Thursday, 5 July 2012

Stiglitz on the Euro deal

Paul Sweeney: We need vision and leadership in Europe. The lack of this leadership among the Europe elite/authorities, of which its citizens are fully aware (and will punish them for it), finally appears to have forced this “leadership” to realise that there was a threat unless it acted decisively. It appears that some major decisions may have, at long last, been made at the 20th summit last Thursday which could get Europe moving again and may give hope to Ireland – if executed.

However, as the Irish government leaders have admitted a lot more needs to be done, around the opportunities provided in the deal for this country. Ireland did get a leg up, but as Joe Stiglitz says here, the deal will not stabilise the euro. Much more needs to be done, overall. I think we are in an era where the role of the state and states acting together makes markets. This is an era of real political economy at work. At present, markets, in crisis due to governments’ continuing indecision on the rules governing them, are causing chaos. This is understandable.

I don’t blame “Germany” but I blame those conservatives who are in power in Germany. They are wedded to 1930s economics.


Paul Hunt said...

Isn't it wonderful to have someone else to blame for the current problems. It totally avoids coming up with something, other than the usual hare-brained 'raid, tax and spend' proposals, that might promote a solidly based economic recovery in Ireland.

And I suppose it would be far too difficult for people to get their heads around the notion that markets are simply physical or virtual locations were exchanges take place subject to law, regulation and rules governing these exchanges. Yes, many commentators and parctitioners use 'markets' as a short hand for the behaviour and perceptions of market participants, but this Manichean distinction - states good, markets bad - is evidence of a sub-playground mentality.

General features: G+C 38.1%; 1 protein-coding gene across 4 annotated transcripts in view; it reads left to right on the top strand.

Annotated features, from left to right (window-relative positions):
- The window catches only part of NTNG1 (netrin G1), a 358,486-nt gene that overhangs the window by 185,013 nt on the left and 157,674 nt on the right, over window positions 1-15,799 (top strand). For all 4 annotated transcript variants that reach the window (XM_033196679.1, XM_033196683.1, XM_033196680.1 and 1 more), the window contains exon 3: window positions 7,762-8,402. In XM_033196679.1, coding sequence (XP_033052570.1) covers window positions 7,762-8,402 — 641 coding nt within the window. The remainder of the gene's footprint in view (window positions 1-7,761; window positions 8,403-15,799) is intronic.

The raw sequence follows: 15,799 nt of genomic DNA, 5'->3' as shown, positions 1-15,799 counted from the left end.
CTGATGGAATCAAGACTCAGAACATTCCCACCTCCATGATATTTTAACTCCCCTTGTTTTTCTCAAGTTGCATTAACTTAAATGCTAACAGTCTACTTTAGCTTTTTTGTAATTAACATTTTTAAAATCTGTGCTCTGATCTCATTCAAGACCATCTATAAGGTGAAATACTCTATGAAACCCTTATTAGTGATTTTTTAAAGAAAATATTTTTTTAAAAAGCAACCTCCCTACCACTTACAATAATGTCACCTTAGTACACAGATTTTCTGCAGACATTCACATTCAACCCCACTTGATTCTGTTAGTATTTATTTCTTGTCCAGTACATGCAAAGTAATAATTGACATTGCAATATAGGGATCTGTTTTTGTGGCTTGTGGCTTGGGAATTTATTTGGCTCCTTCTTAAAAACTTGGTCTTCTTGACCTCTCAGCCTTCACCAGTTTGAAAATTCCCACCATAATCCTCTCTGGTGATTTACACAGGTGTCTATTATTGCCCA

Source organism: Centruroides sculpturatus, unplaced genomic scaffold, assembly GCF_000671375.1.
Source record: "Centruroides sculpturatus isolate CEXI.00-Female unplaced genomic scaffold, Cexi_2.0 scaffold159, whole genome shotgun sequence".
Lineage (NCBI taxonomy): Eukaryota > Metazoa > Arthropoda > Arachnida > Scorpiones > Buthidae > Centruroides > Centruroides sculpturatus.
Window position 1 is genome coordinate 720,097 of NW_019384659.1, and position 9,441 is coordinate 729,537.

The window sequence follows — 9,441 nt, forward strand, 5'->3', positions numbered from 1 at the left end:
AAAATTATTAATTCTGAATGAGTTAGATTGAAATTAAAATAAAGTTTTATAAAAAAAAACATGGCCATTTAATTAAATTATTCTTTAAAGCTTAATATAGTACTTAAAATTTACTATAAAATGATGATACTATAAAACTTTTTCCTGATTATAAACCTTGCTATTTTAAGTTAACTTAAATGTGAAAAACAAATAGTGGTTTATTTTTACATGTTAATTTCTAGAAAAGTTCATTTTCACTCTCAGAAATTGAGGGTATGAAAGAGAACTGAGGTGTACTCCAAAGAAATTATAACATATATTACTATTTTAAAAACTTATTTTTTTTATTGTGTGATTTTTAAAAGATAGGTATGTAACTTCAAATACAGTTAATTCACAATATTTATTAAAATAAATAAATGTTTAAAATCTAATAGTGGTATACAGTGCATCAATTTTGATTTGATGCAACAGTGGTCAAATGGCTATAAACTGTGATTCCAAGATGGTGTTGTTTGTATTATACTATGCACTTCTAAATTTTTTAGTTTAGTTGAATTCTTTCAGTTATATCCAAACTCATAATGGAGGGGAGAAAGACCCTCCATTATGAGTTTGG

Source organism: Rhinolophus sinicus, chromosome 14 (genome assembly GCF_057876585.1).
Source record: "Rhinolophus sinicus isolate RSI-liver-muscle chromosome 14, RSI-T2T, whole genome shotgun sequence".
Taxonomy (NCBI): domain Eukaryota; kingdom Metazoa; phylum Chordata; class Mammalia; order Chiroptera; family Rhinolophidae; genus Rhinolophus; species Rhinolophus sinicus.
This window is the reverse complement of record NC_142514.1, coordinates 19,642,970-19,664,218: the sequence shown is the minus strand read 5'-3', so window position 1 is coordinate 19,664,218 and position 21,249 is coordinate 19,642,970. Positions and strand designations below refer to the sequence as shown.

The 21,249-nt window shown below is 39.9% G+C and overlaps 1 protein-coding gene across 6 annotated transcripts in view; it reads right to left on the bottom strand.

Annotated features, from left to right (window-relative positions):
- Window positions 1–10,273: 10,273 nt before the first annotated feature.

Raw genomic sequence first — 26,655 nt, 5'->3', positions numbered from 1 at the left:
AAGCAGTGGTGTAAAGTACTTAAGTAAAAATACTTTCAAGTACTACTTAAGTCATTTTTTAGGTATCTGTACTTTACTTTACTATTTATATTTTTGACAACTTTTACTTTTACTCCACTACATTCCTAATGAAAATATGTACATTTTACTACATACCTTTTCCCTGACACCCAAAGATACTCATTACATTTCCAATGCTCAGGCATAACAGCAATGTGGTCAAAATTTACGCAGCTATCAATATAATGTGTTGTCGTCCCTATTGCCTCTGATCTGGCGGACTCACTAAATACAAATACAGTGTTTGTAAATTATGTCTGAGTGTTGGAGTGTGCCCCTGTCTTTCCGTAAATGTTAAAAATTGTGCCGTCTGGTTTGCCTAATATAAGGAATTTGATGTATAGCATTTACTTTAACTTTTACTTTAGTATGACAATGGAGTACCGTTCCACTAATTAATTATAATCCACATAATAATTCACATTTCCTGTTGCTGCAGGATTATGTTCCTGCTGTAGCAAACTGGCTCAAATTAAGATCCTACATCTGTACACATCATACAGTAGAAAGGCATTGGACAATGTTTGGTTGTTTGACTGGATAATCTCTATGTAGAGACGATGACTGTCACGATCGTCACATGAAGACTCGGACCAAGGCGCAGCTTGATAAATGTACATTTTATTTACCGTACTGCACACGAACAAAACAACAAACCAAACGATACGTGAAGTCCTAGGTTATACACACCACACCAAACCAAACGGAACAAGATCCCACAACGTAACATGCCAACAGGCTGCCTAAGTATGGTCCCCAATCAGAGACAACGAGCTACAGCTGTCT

It is capital market participants that matter in this crisis, not 'markets'. And some market participants, the vultures and disaster capitalists profit from chaos and from creating chaos. But the vast majority prefer oder, good governance and certainty. It is simply the case that the EU has not mustered the effectively infinite firepower to blow these chaos merchants out of the water.

And it won't be mustered until the debtor nations take responsibility for their fiscal incontinence and apply meaningful structural reforms to counteract the impact of the fical adjustments required.

However, what really disgusts and revolts me is this plausibly deniable linking of German conservatives and the 'policies' of the 1930s. The cruel irony is that German governing politicians are restricted from taking the actions required to secure a more timely and comprehensive resolution of this crisis by democratic shackles that are particulalry onerous and binding to ensure, almost absolutely, any repetition of what happened in Germany in the 1930s.

It is time for people to grow up, put this infantile jibes aside, and recognise Germany for the modern model democracy it is.

John B. said...

Well you are right that it is important for other European countries to acknowledge that Germany is one of the best modern democracies. But on the other hand, it does not mean to accept any proposals from them. European Union is in very hard situation since 2008 and Germany (with Merkel especially) was not able to motivate other countries to collaborate on the current project. So it is probably important to pass the hope on someone new, this time represented by new French president and the alliance of the southern states. And we enter again into the debate whether a huge bailout is necessary? I would say that no. As a Canadian, I fear that this bailout could negatively influence banks all over the world and the bonds would become very expensive. It would probably hike the interest rates on mortgages and lead to the inability to pay.

People would stop buying anything and this would decrease the productive economy, etc. And this will be the biggest problem since the Great Depression.